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HomeCountryIndiaEfforts to Dethrone Reigning King of SPICES?

Efforts to Dethrone Reigning King of SPICES?

Let’s unravel this latest controversy propped up against one of India’s key exports.

As per the Spices Board of India the domestic spice market alone is valued at an astounding $10 billion, positioning India as the world’s largest consumer of spices. With over 200 spices and value-added products exported to approximately 180 countries, India has undeniably risen as a global spice powerhouse, with exports totaling $4 billion. What’s at stake here is of monumental value, one is the sheer economic worth of spices exports and second, and undeniably the most important, is the reputation of the country’s exports. Let’s unravel this latest controversy propped up against one of India’s key exports.

India, celebrated globally as a spice powerhouse, is now confronting mounting concerns regarding the safety of its esteemed spice exports. In the recent past, Singapore and Hong Kong suspended sales of select spices from Indian brands MDH and Everest due to suspected elevated levels of ethylene oxide (EtO), a cancer-causing pesticide. Furthermore, the US Food and Drug Administration (FDA) has initiated investigations into products from these brands for potential pesticide contamination.

Even Food Standards Australia New Zealand (FSANZ), the statutory authority in the Australian government health portfolio responsible for developing food standards and New Zealand Food Safety (NZFS), the New Zealand government body responsible for food safety, have collected samples of Indian spices for investigations. Analysis by Reuters reveals that since 2021, an average of 14.5 per cent of US shipments of MDH spices were rejected due to bacterial presence. Despite these challenges, both brands assert the safety of their products.

The European Union (EU) has also sounded the alarm after detecting ethylene oxide in samples of Indian chilli peppers and peppercorns. Similar concerns have prompted regulatory investigations in the Maldives and Bangladesh.

Nepal on May 18 banned the sale and import of certain spice-mix products manufactured by Indian brands over alleged quality concerns. Four spice-mix products by MDH and Everest were banned in the Himalayan nation due to suspected ethylene oxide(EtO )contamination, according to the Department of Food Technology and Quality Control in Nepal.

This controversy is particularly unsettling given the stature of the affected brands. MDH, a 105-year-old family-run firm based in Delhi, boasts a diverse range of over 60 blended spices. Everest Food Products, established by a spice trader over five decades ago, prides itself on being India’s largest manufacturer of pure and blended spices, with exports to over 80 countries. Notably, Bollywood icons Amitabh Bachchan and Shah Rukh Khan have served as Everest’s brand ambassadors.

Not the first time

However, this isn’t the first instance where Indian spices have encountered contamination issues. In 2014, Ipsita Mazumdar, a biochemistry expert, conducted tests on popular spice brands in Kolkata that produce chilli, cumin, curry powder, and garam masala. She discovered lead in the food colouring used to enhance the spices’ vibrant orange or red hues. More recently, in April, food and drug control authorities in Gujarat seized over 60,000 kg of adulterated spices, including chilli powder, turmeric, coriander powder, and pickle masala. These past incidents underscore systemic challenges in ensuring food safety.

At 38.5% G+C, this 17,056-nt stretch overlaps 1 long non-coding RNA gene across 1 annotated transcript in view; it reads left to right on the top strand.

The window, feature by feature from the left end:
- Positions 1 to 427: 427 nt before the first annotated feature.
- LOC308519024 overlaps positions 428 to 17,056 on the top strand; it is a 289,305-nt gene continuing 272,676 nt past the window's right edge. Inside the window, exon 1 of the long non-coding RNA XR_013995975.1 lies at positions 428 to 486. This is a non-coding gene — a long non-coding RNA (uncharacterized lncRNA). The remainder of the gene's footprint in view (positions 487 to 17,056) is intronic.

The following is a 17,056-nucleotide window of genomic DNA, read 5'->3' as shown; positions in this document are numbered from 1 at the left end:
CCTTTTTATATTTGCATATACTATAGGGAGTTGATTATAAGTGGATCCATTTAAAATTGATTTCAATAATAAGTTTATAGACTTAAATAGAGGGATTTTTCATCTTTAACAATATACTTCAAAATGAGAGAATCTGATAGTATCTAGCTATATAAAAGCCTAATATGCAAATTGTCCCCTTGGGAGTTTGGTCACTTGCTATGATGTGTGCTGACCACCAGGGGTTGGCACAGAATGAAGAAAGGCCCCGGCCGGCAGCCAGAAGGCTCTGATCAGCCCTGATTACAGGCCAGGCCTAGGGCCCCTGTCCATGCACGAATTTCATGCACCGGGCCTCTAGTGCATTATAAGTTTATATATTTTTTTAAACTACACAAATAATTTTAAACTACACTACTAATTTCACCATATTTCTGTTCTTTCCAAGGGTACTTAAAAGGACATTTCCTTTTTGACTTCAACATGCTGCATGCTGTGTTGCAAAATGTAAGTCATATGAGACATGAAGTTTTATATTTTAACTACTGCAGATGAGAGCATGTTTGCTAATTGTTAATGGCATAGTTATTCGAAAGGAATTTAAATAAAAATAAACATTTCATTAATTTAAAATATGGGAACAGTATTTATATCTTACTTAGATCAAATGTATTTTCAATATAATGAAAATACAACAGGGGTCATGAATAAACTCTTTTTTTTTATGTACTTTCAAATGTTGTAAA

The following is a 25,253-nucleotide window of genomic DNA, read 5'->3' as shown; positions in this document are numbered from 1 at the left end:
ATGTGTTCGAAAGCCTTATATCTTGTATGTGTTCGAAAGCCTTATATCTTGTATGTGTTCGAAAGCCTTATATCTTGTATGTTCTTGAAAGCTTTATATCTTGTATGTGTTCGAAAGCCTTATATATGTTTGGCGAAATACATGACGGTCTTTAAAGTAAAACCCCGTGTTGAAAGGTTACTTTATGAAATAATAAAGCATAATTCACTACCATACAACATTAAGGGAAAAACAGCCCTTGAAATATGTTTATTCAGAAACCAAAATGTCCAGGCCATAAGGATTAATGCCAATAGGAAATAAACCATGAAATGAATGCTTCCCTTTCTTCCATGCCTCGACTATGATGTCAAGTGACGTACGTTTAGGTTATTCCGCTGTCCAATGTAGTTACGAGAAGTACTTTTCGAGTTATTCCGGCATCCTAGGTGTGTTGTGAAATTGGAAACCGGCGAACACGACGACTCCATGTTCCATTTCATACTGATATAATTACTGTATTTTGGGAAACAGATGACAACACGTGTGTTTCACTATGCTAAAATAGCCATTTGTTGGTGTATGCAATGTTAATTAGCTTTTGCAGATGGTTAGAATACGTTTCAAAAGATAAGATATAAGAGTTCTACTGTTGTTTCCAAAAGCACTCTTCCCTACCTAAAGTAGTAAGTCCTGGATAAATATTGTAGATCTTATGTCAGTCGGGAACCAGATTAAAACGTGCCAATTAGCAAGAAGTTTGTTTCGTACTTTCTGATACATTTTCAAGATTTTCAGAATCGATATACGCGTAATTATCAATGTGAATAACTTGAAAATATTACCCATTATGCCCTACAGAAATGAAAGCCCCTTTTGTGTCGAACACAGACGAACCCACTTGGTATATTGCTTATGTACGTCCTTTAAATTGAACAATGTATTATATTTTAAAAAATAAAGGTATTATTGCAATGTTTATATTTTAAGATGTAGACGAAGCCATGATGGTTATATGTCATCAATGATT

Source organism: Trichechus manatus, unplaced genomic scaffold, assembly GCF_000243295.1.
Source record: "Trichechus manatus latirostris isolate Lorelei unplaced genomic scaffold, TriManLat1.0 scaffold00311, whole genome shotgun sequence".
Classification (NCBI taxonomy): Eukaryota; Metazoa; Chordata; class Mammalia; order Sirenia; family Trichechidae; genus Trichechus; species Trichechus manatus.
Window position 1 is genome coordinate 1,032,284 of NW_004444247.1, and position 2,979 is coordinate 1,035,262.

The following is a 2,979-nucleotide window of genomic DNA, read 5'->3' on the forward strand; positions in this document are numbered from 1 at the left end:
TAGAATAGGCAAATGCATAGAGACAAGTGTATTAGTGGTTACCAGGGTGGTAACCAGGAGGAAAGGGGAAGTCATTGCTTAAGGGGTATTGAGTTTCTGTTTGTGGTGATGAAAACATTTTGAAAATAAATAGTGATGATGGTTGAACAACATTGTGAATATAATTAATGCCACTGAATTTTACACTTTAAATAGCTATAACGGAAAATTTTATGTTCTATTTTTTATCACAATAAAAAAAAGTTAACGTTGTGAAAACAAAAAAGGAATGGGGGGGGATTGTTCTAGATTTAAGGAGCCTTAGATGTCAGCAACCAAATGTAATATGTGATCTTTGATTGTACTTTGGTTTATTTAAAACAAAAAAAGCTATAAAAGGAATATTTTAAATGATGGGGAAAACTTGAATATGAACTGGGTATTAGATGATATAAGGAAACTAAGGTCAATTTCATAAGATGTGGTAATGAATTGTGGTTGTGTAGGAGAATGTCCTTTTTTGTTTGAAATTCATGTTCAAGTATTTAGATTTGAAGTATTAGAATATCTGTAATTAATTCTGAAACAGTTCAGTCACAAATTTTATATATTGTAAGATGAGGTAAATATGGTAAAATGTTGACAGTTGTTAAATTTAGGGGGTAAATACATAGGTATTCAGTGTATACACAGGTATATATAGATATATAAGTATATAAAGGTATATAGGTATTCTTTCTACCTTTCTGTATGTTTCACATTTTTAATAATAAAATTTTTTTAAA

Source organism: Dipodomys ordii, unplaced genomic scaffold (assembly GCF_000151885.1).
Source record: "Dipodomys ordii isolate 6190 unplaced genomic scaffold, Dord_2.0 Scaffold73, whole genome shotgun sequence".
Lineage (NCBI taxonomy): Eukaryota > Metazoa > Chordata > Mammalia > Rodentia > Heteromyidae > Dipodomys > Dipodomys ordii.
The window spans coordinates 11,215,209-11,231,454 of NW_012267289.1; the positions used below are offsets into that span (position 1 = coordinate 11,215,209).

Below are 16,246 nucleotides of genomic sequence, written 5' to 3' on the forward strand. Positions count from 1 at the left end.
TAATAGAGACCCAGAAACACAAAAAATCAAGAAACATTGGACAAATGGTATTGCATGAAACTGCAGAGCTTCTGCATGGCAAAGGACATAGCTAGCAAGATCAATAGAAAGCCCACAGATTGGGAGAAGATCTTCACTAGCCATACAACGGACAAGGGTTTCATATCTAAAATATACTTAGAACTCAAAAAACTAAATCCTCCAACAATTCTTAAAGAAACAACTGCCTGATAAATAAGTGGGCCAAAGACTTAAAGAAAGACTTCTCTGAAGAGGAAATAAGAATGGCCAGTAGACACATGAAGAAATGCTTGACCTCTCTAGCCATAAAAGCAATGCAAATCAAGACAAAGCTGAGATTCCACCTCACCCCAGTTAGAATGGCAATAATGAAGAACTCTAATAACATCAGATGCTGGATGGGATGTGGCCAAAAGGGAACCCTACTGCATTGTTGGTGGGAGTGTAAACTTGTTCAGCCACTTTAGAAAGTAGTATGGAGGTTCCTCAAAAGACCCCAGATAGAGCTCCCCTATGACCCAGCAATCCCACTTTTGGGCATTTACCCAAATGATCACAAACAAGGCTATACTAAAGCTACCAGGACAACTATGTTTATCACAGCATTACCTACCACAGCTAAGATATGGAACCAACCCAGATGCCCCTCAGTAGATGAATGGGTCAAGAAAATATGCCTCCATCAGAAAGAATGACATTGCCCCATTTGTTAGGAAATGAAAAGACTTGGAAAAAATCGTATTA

In response to these concerns, Indian authorities have taken measures to address the issue. The Spices Board has issued guidelines to exporters to monitor ethylene oxide usage, while the Food Safety and Standards Authority of India (FSSAI) is conducting sample testing.

Despite these efforts, questions persist regarding the root cause of contamination and the efficacy of regulatory oversight. Narasimha Reddy Donthi, an independent researcher and environmental justice activist, remarked, “India has been a spice exporter for centuries. However, this image has been diminishing in recent years due to the government’s inadequate attention. We have yet to determine at which stage the contamination is occurring. Ethylene oxide is not used by farmers; it is most likely a post-harvest, post-processing residue.”

Donthi emphasises the necessity for comprehensive investigations and increased government attention to protect India’s reputation in the spice industry. The repercussions extend beyond regulatory actions, potentially affecting India’s spice exports significantly. The Global Trade Research Initiative (GTRI) of  the Spices Board cautions that escalating regulatory measures could endanger up to half of India’s spice exports, especially if major markets like China harbour doubts.

For consumers in the West, this controversy highlights the critical importance of traceability and transparency in the spice supply chain. In response to these challenges, industry experts advocate for a holistic approach to food safety, stressing the importance of transparency, rigorous enforcement, and clear communication.

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